A research team has identified a pair of blood biomarkers that could someday allow physicians to detect pancreatic cancer in humans before it reaches advanced stages.
The biomarkers correctly detected pancreatic cancer in blood samples collected from patients at different stages of their disease, according to results published in Science Translational Medicine.
Ken Zaret, PhD, director of the Penn Institute for Regenerative Medicine, and Gloria Petersen, Ph.D., director of the biospecimen resource program for pancreas research at the Mayo Clinic, led the research team that identified the biomarker panel.
The panel was enabled by discovery work of first author Jungsun Kim, Ph.D., a postdoctoral fellow in Dr. Zaret’s lab, and builds on a first-of-its-kind human-cell model of pancreatic cancer progression described by Dr. Zaret’s lab in 2013.
Using stem-cell technology, the researchers created a cell line from a patient with advanced pancreatic ductal adenocarcinoma (PDAC). Genetically reprogramming late-stage human cancer cells to a stem-cell state enabled the researchers to force the reprogrammed cells to advance to an early cancerous state, revealing secreted blood biomarkers of early-stage disease.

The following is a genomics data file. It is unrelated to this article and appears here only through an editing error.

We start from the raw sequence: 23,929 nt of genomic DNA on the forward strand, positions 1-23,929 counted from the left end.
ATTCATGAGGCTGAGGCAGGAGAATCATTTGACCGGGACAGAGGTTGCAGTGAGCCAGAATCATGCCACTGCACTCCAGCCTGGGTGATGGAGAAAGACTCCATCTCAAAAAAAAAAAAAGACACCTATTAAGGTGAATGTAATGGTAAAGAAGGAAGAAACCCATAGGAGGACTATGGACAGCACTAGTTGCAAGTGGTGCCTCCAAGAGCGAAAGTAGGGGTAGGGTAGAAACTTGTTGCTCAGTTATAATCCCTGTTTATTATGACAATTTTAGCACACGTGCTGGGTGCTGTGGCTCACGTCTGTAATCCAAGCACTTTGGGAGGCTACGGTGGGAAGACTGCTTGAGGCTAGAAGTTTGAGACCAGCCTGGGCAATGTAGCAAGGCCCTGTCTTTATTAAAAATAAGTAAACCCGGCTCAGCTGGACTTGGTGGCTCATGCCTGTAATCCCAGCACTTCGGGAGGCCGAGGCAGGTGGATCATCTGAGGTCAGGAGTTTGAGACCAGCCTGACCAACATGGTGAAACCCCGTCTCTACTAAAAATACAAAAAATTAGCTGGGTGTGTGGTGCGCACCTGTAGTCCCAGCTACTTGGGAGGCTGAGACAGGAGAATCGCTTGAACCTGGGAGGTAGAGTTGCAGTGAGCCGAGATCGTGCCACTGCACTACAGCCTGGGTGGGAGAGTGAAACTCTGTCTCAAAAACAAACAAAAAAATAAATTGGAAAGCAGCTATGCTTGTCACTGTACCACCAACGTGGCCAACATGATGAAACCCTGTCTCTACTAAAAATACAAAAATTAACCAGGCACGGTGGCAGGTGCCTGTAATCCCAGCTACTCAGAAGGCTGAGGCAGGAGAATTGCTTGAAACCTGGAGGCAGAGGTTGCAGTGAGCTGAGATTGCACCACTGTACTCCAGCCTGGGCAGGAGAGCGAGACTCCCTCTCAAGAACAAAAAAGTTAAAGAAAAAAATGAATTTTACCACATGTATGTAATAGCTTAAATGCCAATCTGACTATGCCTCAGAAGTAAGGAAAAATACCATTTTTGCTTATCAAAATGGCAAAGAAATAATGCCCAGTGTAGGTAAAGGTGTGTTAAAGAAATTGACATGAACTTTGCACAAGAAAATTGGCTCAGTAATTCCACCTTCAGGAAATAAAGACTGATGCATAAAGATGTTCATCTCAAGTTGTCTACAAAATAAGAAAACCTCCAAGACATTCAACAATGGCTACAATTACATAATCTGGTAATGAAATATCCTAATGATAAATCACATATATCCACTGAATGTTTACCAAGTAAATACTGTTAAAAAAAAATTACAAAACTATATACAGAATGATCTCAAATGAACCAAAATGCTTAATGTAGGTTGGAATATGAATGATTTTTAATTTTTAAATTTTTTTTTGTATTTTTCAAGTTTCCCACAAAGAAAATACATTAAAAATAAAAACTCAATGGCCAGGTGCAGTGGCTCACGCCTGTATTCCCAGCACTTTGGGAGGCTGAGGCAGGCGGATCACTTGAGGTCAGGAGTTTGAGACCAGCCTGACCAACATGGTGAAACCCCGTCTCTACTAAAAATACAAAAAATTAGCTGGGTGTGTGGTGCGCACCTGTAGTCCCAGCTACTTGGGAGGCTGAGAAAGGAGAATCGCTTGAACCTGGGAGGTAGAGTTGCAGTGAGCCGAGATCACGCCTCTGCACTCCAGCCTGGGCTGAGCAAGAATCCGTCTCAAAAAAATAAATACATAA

The best candidate biomarker, plasma thrombospondin-2 (THBS2), was screened against 746 cancer and control plasma samples using a commercially available protein-detection assay described as inexpensive. The researchers found that blood levels of THBS2, when combined with levels of a known later-stage biomarker called CA19-9, could reliably detect pancreatic cancer in patients.
Researchers refined the assay with independent investigations of plasma samples from patients with different stages of cancer, from individuals with benign pancreatic disease, and from healthy controls. All were obtained from Dr. Petersen.
“With a specificity of 98%, the combination of THBS2 and CA19-9 yielded a sensitivity of 87% for PDAC in the phase 2b study. A THBS2 and CA19-9 blood marker panel measured with a conventional ELISA may improve the detection of patients at high risk for PDAC,” the researchers concluded in their study, “Detection of early pancreatic ductal adenocarcinoma with thrombospondin-2 and CA19-9 blood markers .”
Added Dr. Zaret in a statement: “Notably, THBS2 concentrations combined with CA19-9 identified early stages better than any other known method.”
The combination biomarker panel also improved the ability of researchers to distinguish cases of cancer from pancreatitis. The panel will next be validated in a set of samples from pancreatic cancer patients who provided a research blood sample before being diagnosed with the disease.
Joining Drs. Zaret and Petersen as co-authors were Greg Donahue, Xing-Jun Cao, and Benjamin A. Garcia, all of Penn; and Suresh Chari, William R. Bamlet, Ann L. Oberg, and Kari G. Chaffee, all of the Mayo Clinic.
Funding for the researchers came in part from the NIH’s National Institute for General Medical Science (R37GM36477, P30DK050306, U01CA210138, P30DK19525), the U.S. Department of Defense (BC123187P1), and the Pancreatic Cancer Translational Center of Excellence at Penn’s Abramson Cancer Center.